Tesoro Alaska on the rebound

Posted: Thursday, March 01, 2001

Tesoro Alaska is on the financial rebound after a disastrous earnings year in 1999 forced the company to take a hard look at its operations, resulting in several changes implemented last year.

Those restructuring changes, along with other market factors, made 2000 a profitable year for Alaska operations, said Ron Noel, vice president and general counsel for Tesoro.

In February 2000, Tesoro Petroleum Corp. President and CEO Bruce Smith called for a 60-day review to determine the future of Tesoro's Alaska operations. That announcement came on the heels of a 1999 fourth-quarter loss of $23 million and an overall 3 percent return on capital employed in the state. The initial review looked at cost-cutting measures, including the possible closure of the company's Nikiski refinery.

To make matters worse in early 2000, the state Department of Natural Resources sent Tesoro a $24 million bill for royalty payments based on 16-year-old calculations as well as $3 million for disputes concerning Cook Inlet pipeline tariffs. The state later withdrew the bill for $24 million, and Tesoro continues to dispute the $3 million.

When the dust had settled, company changes ranged from consolidating administrative functions, closing under-performing retail stores and pursuing new processing ideas and marketing.

Headquarters:

San Antonio, Texas

Alaska manager:

Steve Wormington

Employees: 175 at Nikiski refinery

Production in 2000:

50,000 barrels of fuel per day at refinery

Local phone:

776-8191

Web site:

www.tesoropetroleum.com

Outlook for 2001:

The Nikiski refinery was unaffected by corporate restructuring efforts in 2000. Future marketing efforts aim to target the refinerys

low-sulfur fuel.

In the plan, 21 jobs and five retail stores were eliminated, including the closure in December of one Tesoro outlet in Kenai. The Nikiski refinery, where 175 of Tesoro's roughly 500 statewide employees are located, did not suffer any cuts.

"All in all, 2000 was a profitable year for us," Noel said. "We were able to make some changes, and the decision was made to continue our commitment to Alaska."

Noel said part of the restructuring effort involved a new lease for its Ketchikan terminal, the sale of Interior Fuels in Fairbanks as well as the relocation of accounting and other administrative functions into Tesoro's Auburn, Wash., offices.

Tesoro currently has 30 company-owned fuel and convenience stores in the state and 145 independent stations selling its fuel, Noel said.

"With the restructuring, we closed some and picked up others," Noel said, citing new stores in Anchorage and Eagle River and the purchase of Fisher Fuels and Seward Meridian in the Palmer-Wasilla area.

He added the company is still looking at other stations on the Kenai Peninsula that could be targeted for closure.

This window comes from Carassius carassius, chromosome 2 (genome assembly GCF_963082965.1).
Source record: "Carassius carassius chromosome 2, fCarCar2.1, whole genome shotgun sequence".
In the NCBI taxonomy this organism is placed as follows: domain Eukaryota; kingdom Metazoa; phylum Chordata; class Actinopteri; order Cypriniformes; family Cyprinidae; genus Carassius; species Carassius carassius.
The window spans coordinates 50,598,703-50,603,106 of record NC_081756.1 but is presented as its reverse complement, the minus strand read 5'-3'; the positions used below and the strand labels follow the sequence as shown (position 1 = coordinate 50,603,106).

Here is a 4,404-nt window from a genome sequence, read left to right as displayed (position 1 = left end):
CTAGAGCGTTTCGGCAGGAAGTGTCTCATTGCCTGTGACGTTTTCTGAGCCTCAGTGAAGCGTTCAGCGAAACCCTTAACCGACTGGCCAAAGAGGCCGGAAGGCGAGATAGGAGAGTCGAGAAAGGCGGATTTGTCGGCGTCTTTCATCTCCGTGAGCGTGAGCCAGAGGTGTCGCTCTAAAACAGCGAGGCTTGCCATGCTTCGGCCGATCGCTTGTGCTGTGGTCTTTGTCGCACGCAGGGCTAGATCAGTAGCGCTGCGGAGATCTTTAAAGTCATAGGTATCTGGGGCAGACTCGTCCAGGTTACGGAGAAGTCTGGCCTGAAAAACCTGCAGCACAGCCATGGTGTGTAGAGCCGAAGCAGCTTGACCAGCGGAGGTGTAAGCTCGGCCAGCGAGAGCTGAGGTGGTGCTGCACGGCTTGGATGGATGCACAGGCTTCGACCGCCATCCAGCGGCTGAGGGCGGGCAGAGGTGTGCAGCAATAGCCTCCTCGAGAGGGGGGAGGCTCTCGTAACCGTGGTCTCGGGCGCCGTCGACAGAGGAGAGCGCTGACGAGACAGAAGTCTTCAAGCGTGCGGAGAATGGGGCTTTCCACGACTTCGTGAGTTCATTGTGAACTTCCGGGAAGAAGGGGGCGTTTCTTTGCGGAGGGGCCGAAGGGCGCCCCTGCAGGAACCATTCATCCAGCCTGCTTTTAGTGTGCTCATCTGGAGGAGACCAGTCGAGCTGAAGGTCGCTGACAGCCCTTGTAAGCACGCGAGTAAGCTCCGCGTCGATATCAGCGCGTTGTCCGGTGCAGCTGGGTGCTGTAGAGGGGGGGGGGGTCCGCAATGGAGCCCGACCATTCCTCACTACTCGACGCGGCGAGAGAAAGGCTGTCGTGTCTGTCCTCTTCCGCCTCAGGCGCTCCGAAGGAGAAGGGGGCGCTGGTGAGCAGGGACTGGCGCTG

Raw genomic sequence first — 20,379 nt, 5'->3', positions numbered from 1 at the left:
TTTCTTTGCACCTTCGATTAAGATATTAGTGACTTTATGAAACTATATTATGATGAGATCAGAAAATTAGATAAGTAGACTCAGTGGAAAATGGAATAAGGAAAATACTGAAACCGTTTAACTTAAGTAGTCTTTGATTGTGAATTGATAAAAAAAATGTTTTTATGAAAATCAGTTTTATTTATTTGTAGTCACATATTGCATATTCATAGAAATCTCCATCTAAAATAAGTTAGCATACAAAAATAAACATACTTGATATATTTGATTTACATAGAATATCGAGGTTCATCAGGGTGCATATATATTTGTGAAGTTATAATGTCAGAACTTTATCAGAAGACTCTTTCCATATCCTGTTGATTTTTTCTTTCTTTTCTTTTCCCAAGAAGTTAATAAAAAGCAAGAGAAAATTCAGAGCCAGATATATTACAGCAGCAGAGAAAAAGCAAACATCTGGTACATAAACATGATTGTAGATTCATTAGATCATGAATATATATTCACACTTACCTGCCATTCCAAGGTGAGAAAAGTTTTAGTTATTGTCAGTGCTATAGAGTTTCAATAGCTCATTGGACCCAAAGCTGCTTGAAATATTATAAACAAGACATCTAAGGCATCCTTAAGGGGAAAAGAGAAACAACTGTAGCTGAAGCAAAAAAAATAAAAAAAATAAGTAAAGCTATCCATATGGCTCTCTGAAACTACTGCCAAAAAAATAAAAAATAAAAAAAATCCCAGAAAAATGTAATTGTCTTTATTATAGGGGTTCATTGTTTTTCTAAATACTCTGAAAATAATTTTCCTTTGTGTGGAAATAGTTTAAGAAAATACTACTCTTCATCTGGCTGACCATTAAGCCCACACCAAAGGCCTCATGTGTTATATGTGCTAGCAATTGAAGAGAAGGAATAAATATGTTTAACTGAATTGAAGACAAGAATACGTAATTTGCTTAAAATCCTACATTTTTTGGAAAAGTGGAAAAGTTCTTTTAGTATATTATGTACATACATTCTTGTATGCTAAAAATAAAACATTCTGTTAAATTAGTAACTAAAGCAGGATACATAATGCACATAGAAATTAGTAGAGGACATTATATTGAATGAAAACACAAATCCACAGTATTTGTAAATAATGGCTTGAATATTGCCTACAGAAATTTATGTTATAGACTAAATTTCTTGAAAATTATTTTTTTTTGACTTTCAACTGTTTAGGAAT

Noel said the Nikiski refinery, built in 1969, will not see any significant capital improvements in 2001.

"That's a pretty lean operation," Noel said. "Plans are to continue to put sustainable capital into the operations. That's basically maintenance."

Refinery output totals around 50,000 barrels per day, which includes regular gasoline, diesel and jet fuel. Tesoro ships much of the gasoline, diesel and jet fuel from the refinery through a 10-inch pipeline to Anchorage. A spur of the pipeline carries jet fuel to storage tanks at the Ted Stevens Anchorage International Airport.

Noel added that company marketing initiative planned for 2001 included promoting the refinery's processing methods.

"That is the most sophisticated refinery in Alaska," Noel said. "And by the nature of the refining process, it produces a very low-sulfur gas. That grade of fuel is meeting regulations that will not be in effect until 2006."

As for the future, Noel said, the Alaska market is always a challenge.

"We're feeling much better. We're doing better than we were in 1999," Noel said. "On a day-to-day basis, Alaska is a tough marketplace."

He pointed to the latest trend of new retail gasoline outlets emerging at supermarkets like Fred Meyer as another market factor likely to have significant effect over time. He said Safeway also plans a similar foray into the retail fuel market.

"In think in 2001 we will continue to see increased sales of retail gas by the big stores like Fred Meyer," Noel said. "And these large-volume retailers will have a significant effect on the market. Retail gas sales is a tough market -- especially on the peninsula. It's very seasonal. I certainly think time will tell."



CONTACT US

  • Switchboard: 907-283-7551
  • Circulation and Delivery: 907-283-3584
  • Newsroom Fax: 907-283-3299
  • Business Fax: 907-283-3299
  • Accounts Receivable: 907-335-1257
  • View the Staff Directory
  • or Send feedback

ADVERTISING

SUBSCRIBER SERVICES

SOCIAL NETWORKING

MORRIS ALASKA NEWS